Not shown in the diagram below, Spain has been provided with sector-specific financial assistance up to € 100 billion in EFSF/ESM credits in order to stabilise its banking sector (this includes a security buffer, as the exact amount of assistance needed is not known yet). The credit will first be channelled to FROB, the government’s restructuring fund, which will then distribute assistance to troubled banks. As of September 2013, € 41.4 billion have been effectively used.

  14. 14.

    LTRO I and II took place in December 2011 and February 2012, respectively, and accounted for the amount of € 489 billion (net allocation € 200 billion) and € 529 billion (net allocation € 314 billion) respectively. Due to recent early repayments the current volume of longer-term refinancing has been reduced to € 705 billion as of June 28, 2013. Net allocation represents the difference between the LTRO operation and ordinary refinancing operations that expired at the same time and were not replaced by another ordinary refinancing operation in the same amount.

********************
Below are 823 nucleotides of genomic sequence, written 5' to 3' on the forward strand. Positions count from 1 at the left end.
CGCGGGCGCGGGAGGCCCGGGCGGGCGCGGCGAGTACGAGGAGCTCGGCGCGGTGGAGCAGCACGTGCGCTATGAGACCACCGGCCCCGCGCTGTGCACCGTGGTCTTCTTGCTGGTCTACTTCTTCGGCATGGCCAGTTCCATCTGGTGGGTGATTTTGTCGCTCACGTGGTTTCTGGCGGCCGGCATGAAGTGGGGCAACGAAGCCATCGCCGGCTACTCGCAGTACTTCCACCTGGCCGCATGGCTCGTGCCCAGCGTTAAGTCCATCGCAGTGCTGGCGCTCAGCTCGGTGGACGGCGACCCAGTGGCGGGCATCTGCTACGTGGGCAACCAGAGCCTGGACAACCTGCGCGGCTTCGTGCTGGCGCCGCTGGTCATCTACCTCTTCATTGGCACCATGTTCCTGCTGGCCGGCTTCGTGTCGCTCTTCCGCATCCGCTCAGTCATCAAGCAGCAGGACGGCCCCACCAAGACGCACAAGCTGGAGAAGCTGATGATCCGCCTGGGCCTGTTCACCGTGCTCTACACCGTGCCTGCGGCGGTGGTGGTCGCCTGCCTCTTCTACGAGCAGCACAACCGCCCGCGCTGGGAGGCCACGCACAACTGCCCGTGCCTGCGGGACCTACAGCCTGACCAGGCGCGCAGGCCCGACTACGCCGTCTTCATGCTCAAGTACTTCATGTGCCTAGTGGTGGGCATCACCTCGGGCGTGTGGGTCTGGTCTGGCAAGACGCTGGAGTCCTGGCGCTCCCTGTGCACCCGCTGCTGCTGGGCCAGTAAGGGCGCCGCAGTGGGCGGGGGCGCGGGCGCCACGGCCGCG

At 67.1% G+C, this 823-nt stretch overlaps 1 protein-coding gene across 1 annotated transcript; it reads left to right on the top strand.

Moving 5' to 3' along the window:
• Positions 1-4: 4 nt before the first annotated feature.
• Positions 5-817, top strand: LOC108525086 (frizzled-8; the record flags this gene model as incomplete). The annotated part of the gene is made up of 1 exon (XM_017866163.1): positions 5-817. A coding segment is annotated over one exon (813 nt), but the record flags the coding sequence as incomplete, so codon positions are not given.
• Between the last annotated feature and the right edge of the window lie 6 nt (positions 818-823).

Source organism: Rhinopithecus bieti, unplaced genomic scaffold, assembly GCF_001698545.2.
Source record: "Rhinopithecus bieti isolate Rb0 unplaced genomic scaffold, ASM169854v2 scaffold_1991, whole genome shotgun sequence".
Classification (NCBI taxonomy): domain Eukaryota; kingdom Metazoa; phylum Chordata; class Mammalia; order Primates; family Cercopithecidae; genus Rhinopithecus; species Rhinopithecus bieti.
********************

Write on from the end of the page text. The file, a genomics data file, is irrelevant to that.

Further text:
15. 15.

    The first CBPP which ran until June 2010 had a nominal amount of € 60 billion. As of September 24, 2013, the outstanding amount was € 43 billion. In November 2011, the ECB launched a second purchase program for covered bonds amounting to € 40 billion maturing in October 2012 (CBPP2). The outstanding amount was € 15,7 billion as of September 24, 2013.


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We are grateful to our colleagues at the Ministry Reinhard Felke, Robert Völter, and Stefan Freitag for useful comments on an earlier version of this paper.

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Correspondence to Holger Fabig .

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Fabig, H., Kirchhof, Y., Zippe, I. (2014). Overcoming the Euro Area Crisis—Reforms and Results. In: Callaghan, M., Ghate, C., Pickford, S., Rathinam, F. (eds) Global Cooperation Among G20 Countries. Springer, New Delhi.